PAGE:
The front of the mailer included a gender-specific silhouette image and the recipient’s first name. On the back was their sales rep’s contact information, a personalized image, PURL and a QR code. The show-stopper, however, was a fully-personalized calendar, featuring gender-driven imagery that incorporated recipients’ names for each month of the year.

The campaign was a big hit, scoring a near-17 per cent response rate, 11.5 per cent registration rate and a smashing 68.5 per cent conversion rate – a return that campaigns using digital media alone could never hope to achieve, and proof of Progressive’s ability to deliver results.

4. Twitter Makes Printer the Talk of the Town

Japan’s K-Print was primarily focused on photo-based products such as greeting cards and photo books when they spotted a gap in the market, closed to competitors but wide open to them: personalized packaging.

Personalized photo boxes

A social-media savvy company, K-Print turned to Twitter and blog posts to gauge interest. They knew they were on to something when online mentions of the pilot product prompted spikes in visits to their website.

To capitalize on the opportunity, they built a web-to-print interface that allowed customers to create their own packaging PDF with text and images. Then they rendered it in 3D – creating a 360-degree preview of the product.

K-Print’s marketing eventually caught the eye of one of Japan’s top candy makers, which now uses the print provider to design personalized packaging for their products.

5. Cross-Media Draws a High-Powered Crowd

Big things can come from small beginnings. Four months before QuantumDigital’s Marketing Innovation and Discovery Summit, the company sent out a greeting card as a teaser. It was followed by a save-the-date desktop calendar and pre-invitation emails.

Print samples

In keeping with the musical heritage of Austin, Texas – the summit’s location – the first official event invitation then arrived in the form of a concert poster, featuring a PURL and a unique QR code for online registration. Finally, six weeks before the event, a personalized booklet was sent out with details such as speakers and session topics, as well as further links to a registration page.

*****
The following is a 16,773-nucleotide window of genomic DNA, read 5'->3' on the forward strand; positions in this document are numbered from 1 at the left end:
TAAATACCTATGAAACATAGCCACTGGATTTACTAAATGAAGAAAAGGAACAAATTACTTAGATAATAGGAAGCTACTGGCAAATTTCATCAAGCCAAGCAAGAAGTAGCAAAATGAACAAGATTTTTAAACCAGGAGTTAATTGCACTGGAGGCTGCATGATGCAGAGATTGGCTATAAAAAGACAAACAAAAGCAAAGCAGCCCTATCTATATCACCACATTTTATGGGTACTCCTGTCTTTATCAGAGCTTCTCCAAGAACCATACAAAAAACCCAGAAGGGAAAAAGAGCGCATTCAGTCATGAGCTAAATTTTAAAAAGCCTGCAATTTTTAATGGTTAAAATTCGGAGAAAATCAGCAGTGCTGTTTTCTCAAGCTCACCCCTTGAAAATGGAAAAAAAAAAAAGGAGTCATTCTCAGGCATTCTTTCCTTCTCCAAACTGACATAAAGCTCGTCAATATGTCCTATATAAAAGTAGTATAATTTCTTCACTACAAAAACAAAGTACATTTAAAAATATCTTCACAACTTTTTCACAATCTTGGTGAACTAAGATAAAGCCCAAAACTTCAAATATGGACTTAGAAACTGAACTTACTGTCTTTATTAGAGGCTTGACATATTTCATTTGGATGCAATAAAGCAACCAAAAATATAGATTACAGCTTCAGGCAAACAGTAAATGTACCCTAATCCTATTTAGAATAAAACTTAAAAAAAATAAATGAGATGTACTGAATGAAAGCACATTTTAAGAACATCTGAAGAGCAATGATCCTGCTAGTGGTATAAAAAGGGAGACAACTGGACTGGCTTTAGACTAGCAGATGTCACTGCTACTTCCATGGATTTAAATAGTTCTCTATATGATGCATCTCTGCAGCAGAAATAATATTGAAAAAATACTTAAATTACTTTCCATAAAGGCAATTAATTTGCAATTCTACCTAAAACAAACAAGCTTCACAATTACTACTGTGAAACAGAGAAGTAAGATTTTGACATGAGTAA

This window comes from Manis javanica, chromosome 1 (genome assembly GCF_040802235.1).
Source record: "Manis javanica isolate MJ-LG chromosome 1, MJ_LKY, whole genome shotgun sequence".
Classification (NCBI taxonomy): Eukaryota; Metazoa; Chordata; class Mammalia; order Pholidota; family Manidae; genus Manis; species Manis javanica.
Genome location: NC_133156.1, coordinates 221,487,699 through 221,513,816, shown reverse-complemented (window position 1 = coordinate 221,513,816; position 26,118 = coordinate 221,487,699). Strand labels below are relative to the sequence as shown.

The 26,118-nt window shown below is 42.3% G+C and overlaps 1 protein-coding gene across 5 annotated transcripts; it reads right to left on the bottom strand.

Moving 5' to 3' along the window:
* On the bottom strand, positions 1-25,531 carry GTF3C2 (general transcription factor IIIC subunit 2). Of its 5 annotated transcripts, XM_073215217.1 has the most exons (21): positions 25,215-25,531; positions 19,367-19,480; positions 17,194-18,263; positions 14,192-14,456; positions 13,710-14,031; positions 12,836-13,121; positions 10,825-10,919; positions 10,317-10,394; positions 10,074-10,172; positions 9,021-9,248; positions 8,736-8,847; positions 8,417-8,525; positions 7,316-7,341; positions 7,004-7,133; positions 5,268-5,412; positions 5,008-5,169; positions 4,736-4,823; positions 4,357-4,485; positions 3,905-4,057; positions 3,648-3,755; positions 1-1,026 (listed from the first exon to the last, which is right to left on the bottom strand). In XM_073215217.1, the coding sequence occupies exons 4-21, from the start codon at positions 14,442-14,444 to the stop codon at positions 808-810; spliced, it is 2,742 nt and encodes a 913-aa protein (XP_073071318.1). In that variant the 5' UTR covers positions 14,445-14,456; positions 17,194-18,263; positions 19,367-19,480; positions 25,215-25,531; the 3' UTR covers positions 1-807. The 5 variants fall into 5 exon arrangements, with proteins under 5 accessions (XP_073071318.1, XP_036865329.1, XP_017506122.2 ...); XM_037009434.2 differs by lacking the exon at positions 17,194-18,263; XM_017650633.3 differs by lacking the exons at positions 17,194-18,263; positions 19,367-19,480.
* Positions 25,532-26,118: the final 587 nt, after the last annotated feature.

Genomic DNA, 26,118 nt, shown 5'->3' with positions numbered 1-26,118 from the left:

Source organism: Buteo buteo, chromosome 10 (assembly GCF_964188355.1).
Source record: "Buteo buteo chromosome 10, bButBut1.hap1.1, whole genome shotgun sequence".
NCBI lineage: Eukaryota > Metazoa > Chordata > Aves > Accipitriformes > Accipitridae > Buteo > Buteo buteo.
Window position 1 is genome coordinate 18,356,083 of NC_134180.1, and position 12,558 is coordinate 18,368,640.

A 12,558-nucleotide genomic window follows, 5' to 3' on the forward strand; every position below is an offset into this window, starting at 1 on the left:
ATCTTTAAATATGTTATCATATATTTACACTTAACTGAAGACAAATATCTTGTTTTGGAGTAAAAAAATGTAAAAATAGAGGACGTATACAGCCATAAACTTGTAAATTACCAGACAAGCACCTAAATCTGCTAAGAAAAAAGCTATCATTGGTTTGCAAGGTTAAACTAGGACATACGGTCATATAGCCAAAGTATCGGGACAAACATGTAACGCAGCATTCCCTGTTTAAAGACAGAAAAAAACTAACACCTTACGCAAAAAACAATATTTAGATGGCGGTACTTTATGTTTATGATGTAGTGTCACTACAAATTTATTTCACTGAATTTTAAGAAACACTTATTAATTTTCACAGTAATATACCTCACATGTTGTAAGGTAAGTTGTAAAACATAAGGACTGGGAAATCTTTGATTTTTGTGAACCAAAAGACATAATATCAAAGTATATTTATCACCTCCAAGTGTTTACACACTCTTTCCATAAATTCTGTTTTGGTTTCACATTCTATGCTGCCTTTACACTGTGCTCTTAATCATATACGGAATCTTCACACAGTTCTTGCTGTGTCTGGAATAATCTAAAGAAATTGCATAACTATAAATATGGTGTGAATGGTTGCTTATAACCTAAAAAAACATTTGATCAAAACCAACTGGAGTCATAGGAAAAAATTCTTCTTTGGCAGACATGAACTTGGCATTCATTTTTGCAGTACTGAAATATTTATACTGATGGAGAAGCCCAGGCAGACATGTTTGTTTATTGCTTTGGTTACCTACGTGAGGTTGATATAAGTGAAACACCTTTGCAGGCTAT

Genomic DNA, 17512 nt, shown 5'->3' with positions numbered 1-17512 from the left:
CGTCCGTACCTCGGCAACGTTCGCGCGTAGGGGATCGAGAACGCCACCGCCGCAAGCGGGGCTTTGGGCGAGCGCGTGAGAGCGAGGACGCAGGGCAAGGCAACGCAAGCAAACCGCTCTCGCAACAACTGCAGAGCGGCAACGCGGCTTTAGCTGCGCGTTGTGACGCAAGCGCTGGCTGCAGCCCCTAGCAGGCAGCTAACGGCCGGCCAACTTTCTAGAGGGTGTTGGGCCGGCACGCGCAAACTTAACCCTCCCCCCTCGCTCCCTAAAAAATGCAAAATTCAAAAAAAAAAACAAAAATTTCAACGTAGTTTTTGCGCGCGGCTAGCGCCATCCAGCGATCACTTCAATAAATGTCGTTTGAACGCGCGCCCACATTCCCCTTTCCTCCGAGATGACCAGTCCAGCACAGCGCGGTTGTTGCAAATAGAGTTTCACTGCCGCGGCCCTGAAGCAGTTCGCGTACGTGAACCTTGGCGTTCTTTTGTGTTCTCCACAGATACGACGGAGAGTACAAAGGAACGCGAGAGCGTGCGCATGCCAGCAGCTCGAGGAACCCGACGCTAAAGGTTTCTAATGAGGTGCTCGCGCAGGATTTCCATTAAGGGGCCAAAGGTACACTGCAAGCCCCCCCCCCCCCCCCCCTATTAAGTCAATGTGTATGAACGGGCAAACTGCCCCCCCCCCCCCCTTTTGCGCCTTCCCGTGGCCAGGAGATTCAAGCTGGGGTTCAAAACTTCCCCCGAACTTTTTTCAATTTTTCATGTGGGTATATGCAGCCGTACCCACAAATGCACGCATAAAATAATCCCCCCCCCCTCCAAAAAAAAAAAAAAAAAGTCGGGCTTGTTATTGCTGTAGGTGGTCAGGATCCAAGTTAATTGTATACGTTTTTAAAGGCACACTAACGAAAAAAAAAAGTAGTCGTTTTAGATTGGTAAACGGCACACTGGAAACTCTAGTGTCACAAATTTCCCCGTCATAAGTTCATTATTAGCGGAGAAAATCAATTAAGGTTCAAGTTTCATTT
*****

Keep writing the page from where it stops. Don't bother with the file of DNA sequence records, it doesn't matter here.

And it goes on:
The flawless cross-media promotional campaign ahead of the summit meant that, by the day of the event, there was no doubt that QuantumDigital was a serious player.

In the end, the campaign generated a 51 percent response rate, a 38 percent conversion rate and more than 100 people tuned in to watch the live stream of the two-day event. And within just a few weeks, QuantumDigital had secured $90,000 of additional business and was celebrating the signing of contracts with several large agencies.

Key Takeaways:

  • Show Don’t Tell: Every marketing campaign you conduct is essentially a demonstration of your strategy, skills and tactics. Bring your best stuff.
  • Get Under Their Skin: By truly understand what your clients are trying to achieve with their marketing or the challenges they’re facing, you can craft a campaign that says all the right things at the right time.
  • Be Proactive: While you’re waiting for the phone to ring, the print shop down the road is out there getting in front of people.
  • Challenge Yourself: You control the brief when you’re marketing yourself. So don’t hold back. Use every tool in your box and don’t be afraid to fail.
  • Rally the Troops: You don’t have to do it alone. Use common interests to build alliances with other organizations, amplify your message, and take advantage of business development support.